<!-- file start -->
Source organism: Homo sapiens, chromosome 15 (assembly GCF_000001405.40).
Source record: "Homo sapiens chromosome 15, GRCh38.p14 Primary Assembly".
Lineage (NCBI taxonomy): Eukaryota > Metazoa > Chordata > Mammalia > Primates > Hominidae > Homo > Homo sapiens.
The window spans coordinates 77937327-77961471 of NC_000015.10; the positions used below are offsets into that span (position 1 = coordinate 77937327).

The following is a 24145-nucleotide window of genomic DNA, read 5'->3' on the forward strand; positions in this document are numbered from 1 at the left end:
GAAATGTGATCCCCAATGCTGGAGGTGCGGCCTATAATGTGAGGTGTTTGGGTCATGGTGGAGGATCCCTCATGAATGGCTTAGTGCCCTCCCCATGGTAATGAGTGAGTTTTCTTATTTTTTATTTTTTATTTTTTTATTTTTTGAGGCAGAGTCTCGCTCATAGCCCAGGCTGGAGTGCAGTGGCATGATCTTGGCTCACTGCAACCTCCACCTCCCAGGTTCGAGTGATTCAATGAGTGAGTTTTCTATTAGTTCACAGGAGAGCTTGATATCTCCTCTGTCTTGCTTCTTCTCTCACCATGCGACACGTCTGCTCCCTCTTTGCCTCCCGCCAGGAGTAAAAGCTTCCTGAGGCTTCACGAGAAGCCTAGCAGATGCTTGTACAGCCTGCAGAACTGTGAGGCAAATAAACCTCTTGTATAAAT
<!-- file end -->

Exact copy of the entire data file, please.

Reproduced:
Source organism: Homo sapiens, chromosome 15 (assembly GCF_000001405.40).
Source record: "Homo sapiens chromosome 15, GRCh38.p14 Primary Assembly".
Lineage (NCBI taxonomy): Eukaryota > Metazoa > Chordata > Mammalia > Primates > Hominidae > Homo > Homo sapiens.
The window spans coordinates 77937327-77961471 of NC_000015.10; the positions used below are offsets into that span (position 1 = coordinate 77937327).

The following is a 24145-nucleotide window of genomic DNA, read 5'->3' on the forward strand; positions in this document are numbered from 1 at the left end:
GAAATGTGATCCCCAATGCTGGAGGTGCGGCCTATAATGTGAGGTGTTTGGGTCATGGTGGAGGATCCCTCATGAATGGCTTAGTGCCCTCCCCATGGTAATGAGTGAGTTTTCTTATTTTTTATTTTTTATTTTTTTATTTTTTGAGGCAGAGTCTCGCTCATAGCCCAGGCTGGAGTGCAGTGGCATGATCTTGGCTCACTGCAACCTCCACCTCCCAGGTTCGAGTGATTCAATGAGTGAGTTTTCTATTAGTTCACAGGAGAGCTTGATATCTCCTCTGTCTTGCTTCTTCTCTCACCATGCGACACGTCTGCTCCCTCTTTGCCTCCCGCCAGGAGTAAAAGCTTCCTGAGGCTTCACGAGAAGCCTAGCAGATGCTTGTACAGCCTGCAGAACTGTGAGGCAAATAAACCTCTTGTATAAAT